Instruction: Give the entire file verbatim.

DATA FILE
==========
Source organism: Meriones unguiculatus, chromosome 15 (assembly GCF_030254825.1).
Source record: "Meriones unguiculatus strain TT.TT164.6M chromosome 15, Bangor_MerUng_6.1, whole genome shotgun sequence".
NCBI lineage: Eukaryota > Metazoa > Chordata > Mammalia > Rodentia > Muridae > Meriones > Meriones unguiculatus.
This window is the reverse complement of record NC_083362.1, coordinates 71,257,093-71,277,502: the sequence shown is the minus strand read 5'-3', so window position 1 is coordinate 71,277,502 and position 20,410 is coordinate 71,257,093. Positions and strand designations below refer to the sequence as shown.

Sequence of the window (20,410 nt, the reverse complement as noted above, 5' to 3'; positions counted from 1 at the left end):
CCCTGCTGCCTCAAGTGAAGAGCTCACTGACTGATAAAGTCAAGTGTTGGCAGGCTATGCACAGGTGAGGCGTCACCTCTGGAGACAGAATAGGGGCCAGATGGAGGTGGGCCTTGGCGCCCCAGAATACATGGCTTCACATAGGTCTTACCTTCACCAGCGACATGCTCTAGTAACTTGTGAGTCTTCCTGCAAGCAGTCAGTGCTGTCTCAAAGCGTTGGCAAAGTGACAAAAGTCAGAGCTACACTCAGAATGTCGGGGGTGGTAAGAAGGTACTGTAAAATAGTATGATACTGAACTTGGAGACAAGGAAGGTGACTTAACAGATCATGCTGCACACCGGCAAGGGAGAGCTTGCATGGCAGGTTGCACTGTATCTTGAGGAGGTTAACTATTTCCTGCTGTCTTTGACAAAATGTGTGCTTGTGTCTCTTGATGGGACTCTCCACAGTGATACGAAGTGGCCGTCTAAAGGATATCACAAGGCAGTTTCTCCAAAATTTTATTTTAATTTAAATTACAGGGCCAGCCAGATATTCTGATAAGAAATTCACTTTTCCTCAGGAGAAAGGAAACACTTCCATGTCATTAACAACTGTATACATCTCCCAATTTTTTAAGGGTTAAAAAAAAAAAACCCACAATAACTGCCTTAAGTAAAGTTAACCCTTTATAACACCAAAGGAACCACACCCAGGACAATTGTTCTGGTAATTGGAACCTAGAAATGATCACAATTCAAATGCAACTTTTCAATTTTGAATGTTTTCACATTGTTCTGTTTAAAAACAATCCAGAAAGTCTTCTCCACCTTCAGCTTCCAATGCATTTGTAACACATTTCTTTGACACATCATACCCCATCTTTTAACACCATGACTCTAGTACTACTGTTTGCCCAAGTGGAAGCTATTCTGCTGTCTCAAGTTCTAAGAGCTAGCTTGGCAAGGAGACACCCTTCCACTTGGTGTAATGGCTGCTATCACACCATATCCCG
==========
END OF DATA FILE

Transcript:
Source organism: Meriones unguiculatus, chromosome 15 (assembly GCF_030254825.1).
Source record: "Meriones unguiculatus strain TT.TT164.6M chromosome 15, Bangor_MerUng_6.1, whole genome shotgun sequence".
NCBI lineage: Eukaryota > Metazoa > Chordata > Mammalia > Rodentia > Muridae > Meriones > Meriones unguiculatus.
This window is the reverse complement of record NC_083362.1, coordinates 71,257,093-71,277,502: the sequence shown is the minus strand read 5'-3', so window position 1 is coordinate 71,277,502 and position 20,410 is coordinate 71,257,093. Positions and strand designations below refer to the sequence as shown.

Sequence of the window (20,410 nt, the reverse complement as noted above, 5' to 3'; positions counted from 1 at the left end):
CCCTGCTGCCTCAAGTGAAGAGCTCACTGACTGATAAAGTCAAGTGTTGGCAGGCTATGCACAGGTGAGGCGTCACCTCTGGAGACAGAATAGGGGCCAGATGGAGGTGGGCCTTGGCGCCCCAGAATACATGGCTTCACATAGGTCTTACCTTCACCAGCGACATGCTCTAGTAACTTGTGAGTCTTCCTGCAAGCAGTCAGTGCTGTCTCAAAGCGTTGGCAAAGTGACAAAAGTCAGAGCTACACTCAGAATGTCGGGGGTGGTAAGAAGGTACTGTAAAATAGTATGATACTGAACTTGGAGACAAGGAAGGTGACTTAACAGATCATGCTGCACACCGGCAAGGGAGAGCTTGCATGGCAGGTTGCACTGTATCTTGAGGAGGTTAACTATTTCCTGCTGTCTTTGACAAAATGTGTGCTTGTGTCTCTTGATGGGACTCTCCACAGTGATACGAAGTGGCCGTCTAAAGGATATCACAAGGCAGTTTCTCCAAAATTTTATTTTAATTTAAATTACAGGGCCAGCCAGATATTCTGATAAGAAATTCACTTTTCCTCAGGAGAAAGGAAACACTTCCATGTCATTAACAACTGTATACATCTCCCAATTTTTTAAGGGTTAAAAAAAAAAAACCCACAATAACTGCCTTAAGTAAAGTTAACCCTTTATAACACCAAAGGAACCACACCCAGGACAATTGTTCTGGTAATTGGAACCTAGAAATGATCACAATTCAAATGCAACTTTTCAATTTTGAATGTTTTCACATTGTTCTGTTTAAAAACAATCCAGAAAGTCTTCTCCACCTTCAGCTTCCAATGCATTTGTAACACATTTCTTTGACACATCATACCCCATCTTTTAACACCATGACTCTAGTACTACTGTTTGCCCAAGTGGAAGCTATTCTGCTGTCTCAAGTTCTAAGAGCTAGCTTGGCAAGGAGACACCCTTCCACTTGGTGTAATGGCTGCTATCACACCATATCCCG